I've seen some recipes call for green onions but always use spring onions? Is there a difference between them? Is there a better substitute?


It's a regional preference on what they're called.

When you're buying seeds, they're also called "bunching onions", and I grew up calling them "scallions", although I think that scallion specifically don't have a bulb yet formed, while green/spring onions might.

update : A little research suggests that "spring onion" is the preferred term in the UK, AU and Canada, "green onion" in the US south, and "scallion" in the US northeast, however I'm not sure what the exact boundries are as in the US mid-atlantic, I'll see both "green onions" and "scallions" for sale, with "green onions" being larger (scallions with no bulb, maybe 12"/30cm long, while green onions might have a 2"/5cm bulb, and have over 24"/60cm of green top). It's possible that "green onion" might be a polysemous term that varies by region.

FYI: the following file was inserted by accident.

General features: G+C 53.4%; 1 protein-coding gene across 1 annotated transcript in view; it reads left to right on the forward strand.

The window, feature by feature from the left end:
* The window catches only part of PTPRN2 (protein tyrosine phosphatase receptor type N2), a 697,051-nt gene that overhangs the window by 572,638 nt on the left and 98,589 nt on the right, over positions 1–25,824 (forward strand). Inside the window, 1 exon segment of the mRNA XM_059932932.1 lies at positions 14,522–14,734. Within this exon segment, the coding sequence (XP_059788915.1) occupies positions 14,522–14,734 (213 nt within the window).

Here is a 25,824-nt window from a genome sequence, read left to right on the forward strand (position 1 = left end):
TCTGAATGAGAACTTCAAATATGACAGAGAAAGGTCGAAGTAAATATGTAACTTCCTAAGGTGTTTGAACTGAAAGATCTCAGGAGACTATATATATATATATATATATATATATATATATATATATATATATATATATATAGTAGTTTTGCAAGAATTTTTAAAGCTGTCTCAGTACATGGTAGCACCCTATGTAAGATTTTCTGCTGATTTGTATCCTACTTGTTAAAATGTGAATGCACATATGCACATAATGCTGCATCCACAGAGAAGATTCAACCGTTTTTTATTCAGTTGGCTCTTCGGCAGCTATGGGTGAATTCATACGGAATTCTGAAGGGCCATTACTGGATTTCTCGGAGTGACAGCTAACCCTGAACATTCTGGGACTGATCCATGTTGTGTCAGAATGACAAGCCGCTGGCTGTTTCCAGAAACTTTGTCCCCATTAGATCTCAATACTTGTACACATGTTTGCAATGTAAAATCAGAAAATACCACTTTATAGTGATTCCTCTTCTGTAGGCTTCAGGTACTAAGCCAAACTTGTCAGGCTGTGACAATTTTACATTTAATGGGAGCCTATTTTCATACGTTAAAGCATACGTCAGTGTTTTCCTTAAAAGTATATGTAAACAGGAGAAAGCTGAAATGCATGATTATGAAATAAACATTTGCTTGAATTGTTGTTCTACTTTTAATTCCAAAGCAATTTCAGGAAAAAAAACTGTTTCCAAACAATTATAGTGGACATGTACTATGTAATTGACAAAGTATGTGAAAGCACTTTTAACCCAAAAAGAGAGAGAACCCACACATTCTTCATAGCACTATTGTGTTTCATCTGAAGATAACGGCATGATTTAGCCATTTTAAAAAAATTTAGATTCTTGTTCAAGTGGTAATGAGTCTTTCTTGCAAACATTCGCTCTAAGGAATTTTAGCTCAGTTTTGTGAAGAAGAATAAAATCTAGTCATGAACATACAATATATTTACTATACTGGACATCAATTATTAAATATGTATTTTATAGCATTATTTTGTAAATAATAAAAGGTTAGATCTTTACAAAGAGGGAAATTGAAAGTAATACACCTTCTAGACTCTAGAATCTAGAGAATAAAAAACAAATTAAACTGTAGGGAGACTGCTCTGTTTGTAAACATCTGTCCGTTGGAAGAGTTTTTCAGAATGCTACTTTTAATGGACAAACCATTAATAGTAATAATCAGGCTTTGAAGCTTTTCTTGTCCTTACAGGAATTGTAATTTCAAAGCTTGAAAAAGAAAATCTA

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  • 5
    Actually, on the West Coast of the USA, "spring onions" refers specifically to the immature stalks of large-bulb onions (usually red onions) harvested in the early spring, as opposed to the almost-mature stalks of small-bulb onions (scallions or green onions). So if you're reading a recipe from a California chef, "spring onions" are not the same as green onions, although you can probably substitute without real changes. – FuzzyChef Jan 29 '12 at 20:30

Southeast US: Scallions and green onions are basically the same thing, no bulb; spring onions have a bulb.

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Spring onions have a large bulb at the base. The bulb is mild in flavor and the flavor in the stalk is more intense. Green onions have a much smaller white end. The stalk of the green onion is milder than the bulb/end.

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  • Since the most upvoted answer says that naming is very regional, you should include the area you're talking about in your answer. Please edit. – user34961 Jun 28 '17 at 6:20

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